Tag Archives: the arc of the conversation

Layers of a Scene #amwriting

I try to approach writing each dialogue scene as it would be portrayed in a movie. I think of each conversation as an event that must advance the story, so dialogue must do at least one (if not all) of these things:

  1. Offer information the characters are only now learning.
  2. Show the state of mind the characters are experiencing.
  3. Show the relationship of the characters to each other.
  4. Show the relationship of the characters to their world.

In the first stage of the rough draft, with those goals in mind, I sit down and picture the characters and their relationship. Then, I write just the dialogue for several back-and-forth exchanges. No speech tags, just the exchange. I do this in short bursts, to get the basic words down. It’s a two stage process—the scenery and background get filled in after the dialogue has been written.

“What are you doing?”

“Oh, just drawing.”

“Drawing what?”

“You’ll laugh or find a reason to mock me for it.”

Once I know what they are talking about and have the rudimentary dialogue straight, I add in the scenery and attributions, and the dialogue grows with each layer. This is because the scene has become sharper in my mind and I know more of the mental state my characters are in.

The next morning, when his stepmother came down for coffee, John was once again working on something in his notebook. He stood, gathering his pens.

“What are you doing?” Ann’s clipped tones cut the silence.

“Oh, just drawing.” The peace he’d sought had gone, earlier than he hoped.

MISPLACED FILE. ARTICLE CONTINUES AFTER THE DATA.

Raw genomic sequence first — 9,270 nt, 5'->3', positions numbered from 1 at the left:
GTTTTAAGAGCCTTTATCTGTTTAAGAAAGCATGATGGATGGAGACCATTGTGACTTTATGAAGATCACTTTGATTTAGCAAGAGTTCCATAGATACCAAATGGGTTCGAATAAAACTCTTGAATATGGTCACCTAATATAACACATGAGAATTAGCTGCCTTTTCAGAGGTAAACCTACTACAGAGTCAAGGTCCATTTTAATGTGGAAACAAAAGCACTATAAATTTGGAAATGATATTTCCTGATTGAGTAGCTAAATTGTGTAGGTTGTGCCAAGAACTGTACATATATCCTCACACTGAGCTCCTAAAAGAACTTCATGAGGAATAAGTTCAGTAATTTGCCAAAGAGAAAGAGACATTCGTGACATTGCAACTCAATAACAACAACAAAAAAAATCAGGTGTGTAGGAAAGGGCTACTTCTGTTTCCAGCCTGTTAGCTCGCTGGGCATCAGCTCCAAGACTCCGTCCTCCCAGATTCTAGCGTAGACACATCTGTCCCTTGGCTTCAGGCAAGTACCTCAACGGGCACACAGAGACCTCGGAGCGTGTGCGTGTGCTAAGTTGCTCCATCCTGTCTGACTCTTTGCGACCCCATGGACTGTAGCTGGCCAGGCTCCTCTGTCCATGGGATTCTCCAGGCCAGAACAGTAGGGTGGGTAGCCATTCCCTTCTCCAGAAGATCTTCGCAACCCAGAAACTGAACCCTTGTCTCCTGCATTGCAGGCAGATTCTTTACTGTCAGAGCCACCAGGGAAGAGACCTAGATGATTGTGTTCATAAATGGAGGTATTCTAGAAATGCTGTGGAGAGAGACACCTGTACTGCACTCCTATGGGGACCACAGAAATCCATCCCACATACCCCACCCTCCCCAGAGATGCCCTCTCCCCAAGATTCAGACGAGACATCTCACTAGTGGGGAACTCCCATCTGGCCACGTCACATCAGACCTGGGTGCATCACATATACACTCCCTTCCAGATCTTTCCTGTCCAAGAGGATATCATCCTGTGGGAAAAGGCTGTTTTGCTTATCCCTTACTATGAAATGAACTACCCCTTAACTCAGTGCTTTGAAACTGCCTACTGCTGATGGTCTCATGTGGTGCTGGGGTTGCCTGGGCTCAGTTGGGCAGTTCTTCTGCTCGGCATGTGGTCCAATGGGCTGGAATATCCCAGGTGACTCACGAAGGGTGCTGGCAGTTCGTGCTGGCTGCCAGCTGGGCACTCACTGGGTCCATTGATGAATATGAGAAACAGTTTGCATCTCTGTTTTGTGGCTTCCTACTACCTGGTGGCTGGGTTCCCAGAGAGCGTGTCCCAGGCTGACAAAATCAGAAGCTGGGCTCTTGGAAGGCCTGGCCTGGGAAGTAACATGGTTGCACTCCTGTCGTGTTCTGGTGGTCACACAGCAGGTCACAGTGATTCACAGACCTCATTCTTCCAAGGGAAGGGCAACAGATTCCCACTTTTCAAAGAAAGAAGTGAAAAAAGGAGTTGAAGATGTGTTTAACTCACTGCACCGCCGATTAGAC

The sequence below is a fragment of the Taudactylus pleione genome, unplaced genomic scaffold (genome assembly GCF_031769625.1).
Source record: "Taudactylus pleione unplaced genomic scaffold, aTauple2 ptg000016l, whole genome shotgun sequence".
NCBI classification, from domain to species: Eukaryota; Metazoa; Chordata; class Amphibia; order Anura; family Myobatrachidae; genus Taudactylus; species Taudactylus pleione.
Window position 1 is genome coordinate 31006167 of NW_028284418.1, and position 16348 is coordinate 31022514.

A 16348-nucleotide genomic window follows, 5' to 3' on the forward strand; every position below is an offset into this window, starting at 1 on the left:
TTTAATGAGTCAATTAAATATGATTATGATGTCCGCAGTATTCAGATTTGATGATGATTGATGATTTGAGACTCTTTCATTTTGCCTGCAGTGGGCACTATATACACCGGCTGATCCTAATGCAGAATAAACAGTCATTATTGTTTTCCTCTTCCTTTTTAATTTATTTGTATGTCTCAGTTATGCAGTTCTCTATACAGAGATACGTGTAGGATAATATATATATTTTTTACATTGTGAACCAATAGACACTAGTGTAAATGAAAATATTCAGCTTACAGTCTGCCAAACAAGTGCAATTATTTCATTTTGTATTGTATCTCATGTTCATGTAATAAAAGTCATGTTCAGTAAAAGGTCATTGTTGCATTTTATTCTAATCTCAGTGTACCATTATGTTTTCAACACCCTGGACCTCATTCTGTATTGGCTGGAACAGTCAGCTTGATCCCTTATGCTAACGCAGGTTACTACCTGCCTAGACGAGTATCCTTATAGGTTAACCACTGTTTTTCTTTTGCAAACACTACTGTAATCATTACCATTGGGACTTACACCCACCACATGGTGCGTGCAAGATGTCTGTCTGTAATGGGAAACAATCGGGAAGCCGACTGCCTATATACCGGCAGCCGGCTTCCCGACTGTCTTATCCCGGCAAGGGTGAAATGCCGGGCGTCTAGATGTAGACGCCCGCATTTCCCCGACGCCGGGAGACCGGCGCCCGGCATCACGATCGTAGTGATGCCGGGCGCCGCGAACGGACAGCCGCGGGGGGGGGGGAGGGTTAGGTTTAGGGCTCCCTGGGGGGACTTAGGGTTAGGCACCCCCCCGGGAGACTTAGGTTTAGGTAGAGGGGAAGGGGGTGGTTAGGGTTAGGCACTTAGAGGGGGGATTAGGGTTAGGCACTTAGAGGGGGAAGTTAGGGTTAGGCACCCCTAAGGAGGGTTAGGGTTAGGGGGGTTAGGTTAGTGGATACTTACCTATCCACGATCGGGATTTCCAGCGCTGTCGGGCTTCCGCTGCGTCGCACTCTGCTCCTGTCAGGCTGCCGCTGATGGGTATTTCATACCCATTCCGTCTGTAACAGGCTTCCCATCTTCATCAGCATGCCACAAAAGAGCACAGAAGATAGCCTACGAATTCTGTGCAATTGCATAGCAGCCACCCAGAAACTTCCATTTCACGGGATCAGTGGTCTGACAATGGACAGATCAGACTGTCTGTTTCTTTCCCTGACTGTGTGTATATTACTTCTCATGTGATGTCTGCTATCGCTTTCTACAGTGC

“Drawing what?”

John’s normally open features were closed, inscrutable. “You’ll laugh or find a reason to mock me for it.” Closing his sketchbook, he attempted to leave but stopped when she put her hand on his shoulder.

“Show me. Now.” When Ann repeated her demand, he reluctantly opened the book. Page after page was covered in stylized dragons, leafy vines, and runes. “Why do you waste your time with this crap? You could be brilliant, but no! People want real art, not this drivel.”

“This is how I earn my living.”

Ann poured herself a cup of coffee, pausing only to sneer. “You don’t have a pot to—”

“Stop.” John reclaimed the sketchbook. “Coming back here was a mistake. I did it because Dad asked me to, and because it’s Christmas.” He crossed toward the dining room. “Enjoy your breakfast.” The kitchen door closed behind him, cutting off his stepmother’s rant.

We know the characters’ relationship to each other, and what their place in this environment is. The layers that form this scene are:

  1. Action: She comes down for coffee. He holds a notebook, gathers pens, and stands.
  2. Dialogue: shows long-simmering resentment between the two players and gives us a time reference—it’s Christmas.
  3. Environment: a kitchen, closed off from the rest of the house. In this story, the woman’s closed off kitchen is symbolic of her closed off personality. The place that is the heart of a home is closed off. She is at odds with her own son, as well as her stepchildren.